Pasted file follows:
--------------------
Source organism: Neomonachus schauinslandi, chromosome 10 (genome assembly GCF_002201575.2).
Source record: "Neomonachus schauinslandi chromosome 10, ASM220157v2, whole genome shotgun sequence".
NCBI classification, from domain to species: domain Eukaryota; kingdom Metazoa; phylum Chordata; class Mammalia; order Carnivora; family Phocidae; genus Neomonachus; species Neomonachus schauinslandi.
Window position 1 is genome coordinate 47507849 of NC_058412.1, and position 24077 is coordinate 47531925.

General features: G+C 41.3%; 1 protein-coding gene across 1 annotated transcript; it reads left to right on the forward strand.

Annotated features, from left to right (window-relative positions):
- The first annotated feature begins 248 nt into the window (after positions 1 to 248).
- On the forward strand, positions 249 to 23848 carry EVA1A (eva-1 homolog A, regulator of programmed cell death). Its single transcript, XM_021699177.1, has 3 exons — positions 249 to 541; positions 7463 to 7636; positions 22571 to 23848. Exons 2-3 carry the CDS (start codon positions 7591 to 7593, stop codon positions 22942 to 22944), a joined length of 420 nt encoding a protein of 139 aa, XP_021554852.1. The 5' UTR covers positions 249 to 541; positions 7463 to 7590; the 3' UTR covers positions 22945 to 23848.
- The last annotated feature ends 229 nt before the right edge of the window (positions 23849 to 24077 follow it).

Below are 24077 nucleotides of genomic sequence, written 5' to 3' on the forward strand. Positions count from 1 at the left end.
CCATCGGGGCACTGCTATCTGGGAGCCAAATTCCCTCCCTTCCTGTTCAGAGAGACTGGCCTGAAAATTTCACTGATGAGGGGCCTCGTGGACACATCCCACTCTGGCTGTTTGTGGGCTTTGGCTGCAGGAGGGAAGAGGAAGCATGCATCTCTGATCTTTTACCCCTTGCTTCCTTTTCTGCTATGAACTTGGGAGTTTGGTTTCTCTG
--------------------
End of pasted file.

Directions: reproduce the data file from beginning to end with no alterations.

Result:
Source organism: Neomonachus schauinslandi, chromosome 10 (genome assembly GCF_002201575.2).
Source record: "Neomonachus schauinslandi chromosome 10, ASM220157v2, whole genome shotgun sequence".
NCBI classification, from domain to species: domain Eukaryota; kingdom Metazoa; phylum Chordata; class Mammalia; order Carnivora; family Phocidae; genus Neomonachus; species Neomonachus schauinslandi.
Window position 1 is genome coordinate 47507849 of NC_058412.1, and position 24077 is coordinate 47531925.

General features: G+C 41.3%; 1 protein-coding gene across 1 annotated transcript; it reads left to right on the forward strand.

Annotated features, from left to right (window-relative positions):
- The first annotated feature begins 248 nt into the window (after positions 1 to 248).
- On the forward strand, positions 249 to 23848 carry EVA1A (eva-1 homolog A, regulator of programmed cell death). Its single transcript, XM_021699177.1, has 3 exons — positions 249 to 541; positions 7463 to 7636; positions 22571 to 23848. Exons 2-3 carry the CDS (start codon positions 7591 to 7593, stop codon positions 22942 to 22944), a joined length of 420 nt encoding a protein of 139 aa, XP_021554852.1. The 5' UTR covers positions 249 to 541; positions 7463 to 7590; the 3' UTR covers positions 22945 to 23848.
- The last annotated feature ends 229 nt before the right edge of the window (positions 23849 to 24077 follow it).

Below are 24077 nucleotides of genomic sequence, written 5' to 3' on the forward strand. Positions count from 1 at the left end.
CCATCGGGGCACTGCTATCTGGGAGCCAAATTCCCTCCCTTCCTGTTCAGAGAGACTGGCCTGAAAATTTCACTGATGAGGGGCCTCGTGGACACATCCCACTCTGGCTGTTTGTGGGCTTTGGCTGCAGGAGGGAAGAGGAAGCATGCATCTCTGATCTTTTACCCCTTGCTTCCTTTTCTGCTATGAACTTGGGAGTTTGGTTTCTCTG